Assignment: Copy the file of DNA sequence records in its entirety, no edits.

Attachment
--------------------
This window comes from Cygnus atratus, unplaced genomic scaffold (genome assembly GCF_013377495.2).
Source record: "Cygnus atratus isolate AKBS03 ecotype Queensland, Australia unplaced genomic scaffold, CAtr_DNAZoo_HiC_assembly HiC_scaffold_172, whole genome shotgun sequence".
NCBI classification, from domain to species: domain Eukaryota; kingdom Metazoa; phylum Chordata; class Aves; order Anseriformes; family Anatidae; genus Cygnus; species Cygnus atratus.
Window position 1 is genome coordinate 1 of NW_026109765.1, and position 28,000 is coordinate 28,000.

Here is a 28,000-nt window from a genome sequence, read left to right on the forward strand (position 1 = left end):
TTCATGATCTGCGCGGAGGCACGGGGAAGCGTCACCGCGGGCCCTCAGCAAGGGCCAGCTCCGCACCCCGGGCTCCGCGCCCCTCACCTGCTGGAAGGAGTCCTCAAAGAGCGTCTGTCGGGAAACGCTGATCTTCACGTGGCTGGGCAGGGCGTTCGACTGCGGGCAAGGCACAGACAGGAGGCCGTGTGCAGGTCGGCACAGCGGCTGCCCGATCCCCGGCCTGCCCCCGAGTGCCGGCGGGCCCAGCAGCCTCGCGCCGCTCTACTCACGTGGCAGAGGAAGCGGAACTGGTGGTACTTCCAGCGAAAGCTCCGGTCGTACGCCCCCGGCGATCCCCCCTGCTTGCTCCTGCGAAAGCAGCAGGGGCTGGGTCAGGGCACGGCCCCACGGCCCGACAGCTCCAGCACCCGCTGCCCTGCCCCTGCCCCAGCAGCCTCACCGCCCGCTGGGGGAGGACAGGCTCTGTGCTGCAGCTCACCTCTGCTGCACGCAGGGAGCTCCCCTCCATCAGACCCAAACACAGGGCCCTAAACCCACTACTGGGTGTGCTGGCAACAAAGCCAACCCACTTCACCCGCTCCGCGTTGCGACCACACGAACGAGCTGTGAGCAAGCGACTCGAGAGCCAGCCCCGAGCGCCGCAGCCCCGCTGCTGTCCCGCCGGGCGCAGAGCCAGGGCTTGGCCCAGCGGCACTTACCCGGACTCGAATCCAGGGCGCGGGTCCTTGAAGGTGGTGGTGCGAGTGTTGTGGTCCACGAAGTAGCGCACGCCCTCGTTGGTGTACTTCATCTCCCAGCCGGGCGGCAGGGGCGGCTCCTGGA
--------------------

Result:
This window comes from Cygnus atratus, unplaced genomic scaffold (genome assembly GCF_013377495.2).
Source record: "Cygnus atratus isolate AKBS03 ecotype Queensland, Australia unplaced genomic scaffold, CAtr_DNAZoo_HiC_assembly HiC_scaffold_172, whole genome shotgun sequence".
NCBI classification, from domain to species: domain Eukaryota; kingdom Metazoa; phylum Chordata; class Aves; order Anseriformes; family Anatidae; genus Cygnus; species Cygnus atratus.
Window position 1 is genome coordinate 1 of NW_026109765.1, and position 28,000 is coordinate 28,000.

Here is a 28,000-nt window from a genome sequence, read left to right on the forward strand (position 1 = left end):
TTCATGATCTGCGCGGAGGCACGGGGAAGCGTCACCGCGGGCCCTCAGCAAGGGCCAGCTCCGCACCCCGGGCTCCGCGCCCCTCACCTGCTGGAAGGAGTCCTCAAAGAGCGTCTGTCGGGAAACGCTGATCTTCACGTGGCTGGGCAGGGCGTTCGACTGCGGGCAAGGCACAGACAGGAGGCCGTGTGCAGGTCGGCACAGCGGCTGCCCGATCCCCGGCCTGCCCCCGAGTGCCGGCGGGCCCAGCAGCCTCGCGCCGCTCTACTCACGTGGCAGAGGAAGCGGAACTGGTGGTACTTCCAGCGAAAGCTCCGGTCGTACGCCCCCGGCGATCCCCCCTGCTTGCTCCTGCGAAAGCAGCAGGGGCTGGGTCAGGGCACGGCCCCACGGCCCGACAGCTCCAGCACCCGCTGCCCTGCCCCTGCCCCAGCAGCCTCACCGCCCGCTGGGGGAGGACAGGCTCTGTGCTGCAGCTCACCTCTGCTGCACGCAGGGAGCTCCCCTCCATCAGACCCAAACACAGGGCCCTAAACCCACTACTGGGTGTGCTGGCAACAAAGCCAACCCACTTCACCCGCTCCGCGTTGCGACCACACGAACGAGCTGTGAGCAAGCGACTCGAGAGCCAGCCCCGAGCGCCGCAGCCCCGCTGCTGTCCCGCCGGGCGCAGAGCCAGGGCTTGGCCCAGCGGCACTTACCCGGACTCGAATCCAGGGCGCGGGTCCTTGAAGGTGGTGGTGCGAGTGTTGTGGTCCACGAAGTAGCGCACGCCCTCGTTGGTGTACTTCATCTCCCAGCCGGGCGGCAGGGGCGGCTCCTGGA